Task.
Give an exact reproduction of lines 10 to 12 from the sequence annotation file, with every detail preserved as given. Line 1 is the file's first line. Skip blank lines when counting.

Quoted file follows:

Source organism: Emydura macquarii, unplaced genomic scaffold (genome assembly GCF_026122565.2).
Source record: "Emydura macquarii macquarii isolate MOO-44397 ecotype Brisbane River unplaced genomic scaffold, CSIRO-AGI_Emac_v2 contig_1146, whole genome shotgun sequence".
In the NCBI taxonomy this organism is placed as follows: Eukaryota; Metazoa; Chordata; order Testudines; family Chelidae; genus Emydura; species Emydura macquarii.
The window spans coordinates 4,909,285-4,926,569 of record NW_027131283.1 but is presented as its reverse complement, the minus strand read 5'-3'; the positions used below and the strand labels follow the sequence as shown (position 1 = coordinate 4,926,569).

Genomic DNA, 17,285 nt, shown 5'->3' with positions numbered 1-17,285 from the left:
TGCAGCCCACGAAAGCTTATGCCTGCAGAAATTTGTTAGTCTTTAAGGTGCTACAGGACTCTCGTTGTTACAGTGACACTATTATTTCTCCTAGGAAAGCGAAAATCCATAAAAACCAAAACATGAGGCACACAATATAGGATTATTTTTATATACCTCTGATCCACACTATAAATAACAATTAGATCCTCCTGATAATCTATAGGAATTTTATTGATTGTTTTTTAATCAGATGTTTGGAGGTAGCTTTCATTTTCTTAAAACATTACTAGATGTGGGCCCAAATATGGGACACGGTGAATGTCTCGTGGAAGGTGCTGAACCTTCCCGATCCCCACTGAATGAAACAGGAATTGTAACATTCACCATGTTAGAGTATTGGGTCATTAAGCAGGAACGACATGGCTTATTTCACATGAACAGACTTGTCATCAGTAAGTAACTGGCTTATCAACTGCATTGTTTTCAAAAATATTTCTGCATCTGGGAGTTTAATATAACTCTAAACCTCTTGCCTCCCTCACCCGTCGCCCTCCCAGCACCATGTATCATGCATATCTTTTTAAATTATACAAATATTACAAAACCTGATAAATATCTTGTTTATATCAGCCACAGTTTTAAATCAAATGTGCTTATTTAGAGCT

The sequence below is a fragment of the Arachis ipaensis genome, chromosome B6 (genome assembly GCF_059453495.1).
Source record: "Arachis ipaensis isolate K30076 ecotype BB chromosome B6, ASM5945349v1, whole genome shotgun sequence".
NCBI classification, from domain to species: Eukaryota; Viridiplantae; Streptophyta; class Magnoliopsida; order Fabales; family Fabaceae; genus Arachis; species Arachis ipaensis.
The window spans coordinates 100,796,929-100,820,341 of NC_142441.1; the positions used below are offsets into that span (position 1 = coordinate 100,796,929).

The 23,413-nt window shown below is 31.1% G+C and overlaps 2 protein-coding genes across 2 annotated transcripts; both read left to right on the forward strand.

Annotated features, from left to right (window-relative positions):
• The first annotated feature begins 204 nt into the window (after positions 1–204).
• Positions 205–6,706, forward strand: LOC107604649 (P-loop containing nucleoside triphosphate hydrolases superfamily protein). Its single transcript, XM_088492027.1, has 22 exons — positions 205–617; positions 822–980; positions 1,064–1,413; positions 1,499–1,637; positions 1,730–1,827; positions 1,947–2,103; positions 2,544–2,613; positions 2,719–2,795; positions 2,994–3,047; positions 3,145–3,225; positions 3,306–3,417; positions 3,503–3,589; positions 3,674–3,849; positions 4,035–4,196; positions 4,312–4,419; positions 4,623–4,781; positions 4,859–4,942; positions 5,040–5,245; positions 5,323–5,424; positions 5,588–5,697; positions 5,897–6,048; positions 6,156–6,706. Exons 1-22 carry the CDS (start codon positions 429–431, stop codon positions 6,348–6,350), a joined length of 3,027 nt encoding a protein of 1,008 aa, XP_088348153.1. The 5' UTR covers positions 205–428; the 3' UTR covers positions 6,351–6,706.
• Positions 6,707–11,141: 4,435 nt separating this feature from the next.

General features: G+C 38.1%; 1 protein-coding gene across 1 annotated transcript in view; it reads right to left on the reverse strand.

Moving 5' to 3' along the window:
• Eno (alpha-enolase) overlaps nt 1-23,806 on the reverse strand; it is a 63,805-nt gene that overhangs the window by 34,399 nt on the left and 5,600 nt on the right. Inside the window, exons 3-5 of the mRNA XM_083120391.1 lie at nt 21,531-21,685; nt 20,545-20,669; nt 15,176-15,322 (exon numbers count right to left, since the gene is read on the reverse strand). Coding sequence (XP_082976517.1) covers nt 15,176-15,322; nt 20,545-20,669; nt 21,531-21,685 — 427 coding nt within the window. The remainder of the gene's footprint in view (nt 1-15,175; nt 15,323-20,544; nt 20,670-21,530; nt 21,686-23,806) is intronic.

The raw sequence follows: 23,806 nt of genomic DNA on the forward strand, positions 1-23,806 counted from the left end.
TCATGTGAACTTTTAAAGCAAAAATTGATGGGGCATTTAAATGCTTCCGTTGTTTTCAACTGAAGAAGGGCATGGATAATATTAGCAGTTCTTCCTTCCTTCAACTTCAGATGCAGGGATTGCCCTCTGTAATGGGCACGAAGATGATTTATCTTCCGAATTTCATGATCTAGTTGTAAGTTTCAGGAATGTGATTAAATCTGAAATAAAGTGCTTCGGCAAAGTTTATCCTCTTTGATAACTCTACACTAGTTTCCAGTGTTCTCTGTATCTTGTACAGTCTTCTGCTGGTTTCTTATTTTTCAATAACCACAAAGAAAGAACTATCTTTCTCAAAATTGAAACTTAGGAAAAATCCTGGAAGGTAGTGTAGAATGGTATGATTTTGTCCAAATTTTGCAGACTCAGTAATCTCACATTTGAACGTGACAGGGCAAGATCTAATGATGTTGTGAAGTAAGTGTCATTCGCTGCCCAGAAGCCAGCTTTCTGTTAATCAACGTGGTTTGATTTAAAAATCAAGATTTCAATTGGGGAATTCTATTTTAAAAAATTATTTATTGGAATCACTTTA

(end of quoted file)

The window spans coordinates 100,796,929-100,820,341 of NC_142441.1; the positions used below are offsets into that span (position 1 = coordinate 100,796,929).

The 23,413-nt window shown below is 31.1% G+C and overlaps 2 protein-coding genes across 2 annotated transcripts; both read left to right on the forward strand.

Annotated features, from left to right (window-relative positions):